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March 2001

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  • Executives at Perbadanan Usahawan Nasional (PUNB) - Malaysia's National Entrepreneur Corporation - appear to have taken their remit rather too literally.
  • Issuer: Ballarpur Industries Amount: Rs1.5 billion Launched: February 2001 Lead manager: DSP Merrill Lynch
  • Brazil’s economy is growing fast, government spending is under control and foreign direct investment is flooding in. Despite all this, crucial structural problems persist. Capital markets are weak and underdeveloped, with an insignificant amount of corporate bond issuance and a semi-dormant stock exchange. In the wider economy, vestiges of policies of import substitution and economic isolationism hamper export growth.
  • Participants in Chunghwa Telecom's on-off American depositary receipt (ADR) issue are playing a game of bluff and double bluff as they amass support for a dignified climbdown on the deal's pricing stalemate.
  • The message is clear - China rules, OK?
  • In the internet bond trading arena the present number of competing platforms is unsustainable. The consolidation process started last month with the coming together of Market Axess and Trading Edge.
  • David Clementi, deputy governor at the Bank of England, says the use of credit derivatives in securitization poses a threat to capital market stability.
  • Morgan Stanley is making its latest attempt to woo UK institutions with the launch of its new multi-asset-class product.
  • After trying to be in four places at once, Morgan Stanley’s chief investment officer, Joseph McAlinden, is looking forward to moving to a permanent base, on the Avenue of the Americas.
  • Never bet against the Fed. That's the advice many in the US are giving at the moment. It forms part of their core argument that the US cannot be heading into recession, because the Federal Reserve, and especially its chairman, Alan Greenspan, is on the case.
  • One of the biggest talking points in the Basel accord is the proposed charge for operational risk. But devising a system for monitoring and measuring operational risk that is subject to external review presents quite a challenge.
  • CSFB hopes "to get the orthodox, corporate listed exchangeable bond structure working in Japan", but certain obstacles are making this and other sophisticated equity capital markets techniques difficult to establish.
  • London hosted the first worldwide conference of central counterparties last month to discuss developing a system of seamless global clearing.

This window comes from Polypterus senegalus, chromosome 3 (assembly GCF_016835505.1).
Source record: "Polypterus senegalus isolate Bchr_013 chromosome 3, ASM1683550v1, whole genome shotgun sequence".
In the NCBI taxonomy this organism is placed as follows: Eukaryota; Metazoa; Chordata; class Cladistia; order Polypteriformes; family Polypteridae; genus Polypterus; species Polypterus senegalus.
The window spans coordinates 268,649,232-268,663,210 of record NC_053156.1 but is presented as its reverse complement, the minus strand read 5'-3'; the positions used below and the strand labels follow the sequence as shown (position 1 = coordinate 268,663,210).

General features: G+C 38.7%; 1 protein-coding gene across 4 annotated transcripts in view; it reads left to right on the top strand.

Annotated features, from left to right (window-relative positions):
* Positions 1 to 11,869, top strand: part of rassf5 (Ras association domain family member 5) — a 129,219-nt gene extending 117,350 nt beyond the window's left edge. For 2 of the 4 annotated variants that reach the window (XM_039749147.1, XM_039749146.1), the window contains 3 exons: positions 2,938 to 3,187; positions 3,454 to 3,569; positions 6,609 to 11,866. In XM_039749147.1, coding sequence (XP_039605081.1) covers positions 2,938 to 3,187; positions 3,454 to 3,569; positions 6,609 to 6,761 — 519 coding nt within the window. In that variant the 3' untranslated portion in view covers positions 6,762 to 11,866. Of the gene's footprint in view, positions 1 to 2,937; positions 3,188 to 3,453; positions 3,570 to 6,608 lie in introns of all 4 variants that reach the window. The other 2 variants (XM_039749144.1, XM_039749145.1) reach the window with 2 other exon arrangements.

• It's easily done - a typing error slips through unobserved on your computer as you tap frantically on your keyboard. But such errors can cost thousands, even millions of dollars, if you're a bond trader. And traders say the risks of expensive and embarrassing mistakes occurring are made even greater by the lack of standardization among electronic trading platforms.
  • The IMF is making changes to pacify the Bush administration after new US treasury secretary, Paul O'Neill, sounded a note of scepticism about the role of supranational organizations in the capital markets. O'Neill stated on February 15 that he attaches particular priority to a "transparent and accountable" IMF. O'Neill sees the IMF's role as one of a watchdog in the markets, alerting governments to growing problems before they fully develop.
  • Argentina is now number eight in a quarter-trillion dollar stream of rescue packages to bolster the credit of threatened emerging economies. Mexico was the first in 1995, recipient of what was supposed to be a one-time $50 billion ransom for world stability. But that failed to factor in the next round of play. Instead, crises have impacted more often and with greater force and will continue to do so as past example teaches the markets that speculation is protected by a G7 guarantee. Adam Lerrick proposes that the private sector should provide the first line of defence with standby financing subsidized by the IMF as a global public good
  • The Portuguese bond market is caught in a pincer grip. More liquidity is required to attract foreign investors but that can only be achieved if the trend for domestic investors to move to other euro markets is at least partly reversed. Some success in improving the situation has been achieved but there is much still to be done.
  • When the new Basel proposals come into force in 2004, the effects will be felt throughout the financial system. Corporate and sovereign borrowers should see their borrowing costs increase or decrease as a result of the change in bank asset weightings.